Tattoos and Regret
When I was seven or eight years old, me and the rest of my classmates at Milwaukee Jewish Day School went on a field trip to visit the farm where one of our colleagues lived. We were city//suburban kids so it was a real trip, no pun intended, to get out into the country, but what I remember most about the field trip, in fact the only thing I really remember about it, was that the girl who lived on the farm’s dad had a tattoo.
I do not remember what the tattoo was of but I will always remember the man’s explanation for it: He said he was proud of his tattoo because it was a permanent reminder that he was fallible, that he had made mistakes as a young man and would go on to make more.
This may or may not surprise you, dear reader, (one of the things we try to do here is not make assumptions about our readers and what they do, or do not know), but I myself have a shitty tattoo, a faded black cat I unwisely spent two hundred and fifty dollars on after I got my final payment for You Don’t Know Me But You Don’t Like Me.
It’s on my right shoulder, in a place so inconspicuous that I literally forget about it ninety percent of the time. But then some times I’ll be naked in my bathroom and think, “Oh yeah, I’ve got a tattoo” followed shortly by “And it’s fucking terrible.”
But as shitty and basic as my tattoo may be, I nevertheless treasure it because, as the tattooed dad reflected decades earlier, it is a permanent reminder of our fallibility and predilection for making poor choices. I have a shitty tattoo on my right shoulder to remind me I make mistakes, but I also have twenty years of writing prolifically about myself and the world around me to remind me on a much greater level just how often I fuck up.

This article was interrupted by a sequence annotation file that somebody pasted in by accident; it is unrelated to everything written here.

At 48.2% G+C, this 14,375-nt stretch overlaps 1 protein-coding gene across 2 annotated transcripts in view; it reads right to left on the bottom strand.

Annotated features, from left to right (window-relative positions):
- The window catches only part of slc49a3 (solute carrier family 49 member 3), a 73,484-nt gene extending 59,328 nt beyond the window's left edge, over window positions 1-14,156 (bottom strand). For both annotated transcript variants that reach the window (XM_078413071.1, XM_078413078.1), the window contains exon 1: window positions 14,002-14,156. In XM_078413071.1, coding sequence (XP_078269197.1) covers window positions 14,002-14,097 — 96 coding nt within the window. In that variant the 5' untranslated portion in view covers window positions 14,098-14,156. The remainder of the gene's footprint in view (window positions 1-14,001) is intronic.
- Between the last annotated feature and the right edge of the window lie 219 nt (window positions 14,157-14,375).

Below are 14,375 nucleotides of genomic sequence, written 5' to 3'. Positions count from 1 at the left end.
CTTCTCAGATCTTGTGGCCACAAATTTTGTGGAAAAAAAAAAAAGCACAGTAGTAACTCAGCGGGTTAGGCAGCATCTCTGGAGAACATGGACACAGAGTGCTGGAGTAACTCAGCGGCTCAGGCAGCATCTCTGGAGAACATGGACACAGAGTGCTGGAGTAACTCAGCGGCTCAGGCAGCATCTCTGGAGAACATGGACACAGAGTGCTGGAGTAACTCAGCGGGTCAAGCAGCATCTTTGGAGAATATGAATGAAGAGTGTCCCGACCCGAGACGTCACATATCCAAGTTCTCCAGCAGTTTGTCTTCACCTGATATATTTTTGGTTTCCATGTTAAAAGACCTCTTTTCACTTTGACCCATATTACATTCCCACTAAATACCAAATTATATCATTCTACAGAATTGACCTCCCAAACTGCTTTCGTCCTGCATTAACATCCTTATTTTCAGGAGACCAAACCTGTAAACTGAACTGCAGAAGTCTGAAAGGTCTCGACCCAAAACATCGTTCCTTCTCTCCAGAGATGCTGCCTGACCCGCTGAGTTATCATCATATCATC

I have this idea for a column for this site, maybe a patron-only column called “The Most Self-Indulgent Idea in the World” where I would go back and re-read and write about all of the books I’ve written, beginning with 2009’s The Big Rewind. I have not read that book in seven years and something tells me that if I were to re-read it I would be absolutely mortified both by the writing and the jokes (oh, but there were too many jokes and too much over-writing in that one in particular) but also by some of the sentiments expressed.
At one point I even thought about getting an Onion tattoo, but did not for a number of reasons, the most important being a stubborn, superstitious conviction that if I were to get an Onion tattoo I’d probably get fired from the Onion immediately afterwards. Needless to say, it is a very good thing I didn’t go through with that plan. Some folks need a tattoo to remind them they’re fallible. I have the opposite problem, so maybe I should get a tattoo that reminds me that I’m capable of succeeding as well, like the logo for this site, which is full of mistakes in terms of grammar and punctuation and spelling and theme month choices but that I nevertheless consider one of my biggest and most satisfying successes, professionally or otherwise.
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